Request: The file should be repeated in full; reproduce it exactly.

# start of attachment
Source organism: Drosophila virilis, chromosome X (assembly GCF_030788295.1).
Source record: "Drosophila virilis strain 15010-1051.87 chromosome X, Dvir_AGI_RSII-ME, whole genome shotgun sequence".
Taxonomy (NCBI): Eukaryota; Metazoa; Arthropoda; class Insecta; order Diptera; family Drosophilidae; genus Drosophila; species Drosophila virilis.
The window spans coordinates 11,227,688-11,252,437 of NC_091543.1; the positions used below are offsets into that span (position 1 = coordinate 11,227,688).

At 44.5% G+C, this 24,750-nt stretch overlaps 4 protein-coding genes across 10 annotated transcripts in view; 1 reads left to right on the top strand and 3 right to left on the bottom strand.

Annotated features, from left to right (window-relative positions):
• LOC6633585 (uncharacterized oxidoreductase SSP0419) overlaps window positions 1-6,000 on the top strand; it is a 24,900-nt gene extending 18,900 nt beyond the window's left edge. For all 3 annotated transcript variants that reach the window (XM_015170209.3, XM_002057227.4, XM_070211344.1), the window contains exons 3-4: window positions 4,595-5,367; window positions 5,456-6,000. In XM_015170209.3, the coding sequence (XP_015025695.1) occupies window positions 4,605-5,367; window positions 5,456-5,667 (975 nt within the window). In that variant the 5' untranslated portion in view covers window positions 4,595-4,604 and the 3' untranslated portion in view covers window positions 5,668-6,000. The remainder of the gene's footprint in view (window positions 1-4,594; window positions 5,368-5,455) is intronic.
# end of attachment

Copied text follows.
Source organism: Drosophila virilis, chromosome X (assembly GCF_030788295.1).
Source record: "Drosophila virilis strain 15010-1051.87 chromosome X, Dvir_AGI_RSII-ME, whole genome shotgun sequence".
Taxonomy (NCBI): Eukaryota; Metazoa; Arthropoda; class Insecta; order Diptera; family Drosophilidae; genus Drosophila; species Drosophila virilis.
The window spans coordinates 11,227,688-11,252,437 of NC_091543.1; the positions used below are offsets into that span (position 1 = coordinate 11,227,688).

At 44.5% G+C, this 24,750-nt stretch overlaps 4 protein-coding genes across 10 annotated transcripts in view; 1 reads left to right on the top strand and 3 right to left on the bottom strand.

Annotated features, from left to right (window-relative positions):
• LOC6633585 (uncharacterized oxidoreductase SSP0419) overlaps window positions 1-6,000 on the top strand; it is a 24,900-nt gene extending 18,900 nt beyond the window's left edge. For all 3 annotated transcript variants that reach the window (XM_015170209.3, XM_002057227.4, XM_070211344.1), the window contains exons 3-4: window positions 4,595-5,367; window positions 5,456-6,000. In XM_015170209.3, the coding sequence (XP_015025695.1) occupies window positions 4,605-5,367; window positions 5,456-5,667 (975 nt within the window). In that variant the 5' untranslated portion in view covers window positions 4,595-4,604 and the 3' untranslated portion in view covers window positions 5,668-6,000. The remainder of the gene's footprint in view (window positions 1-4,594; window positions 5,368-5,455) is intronic.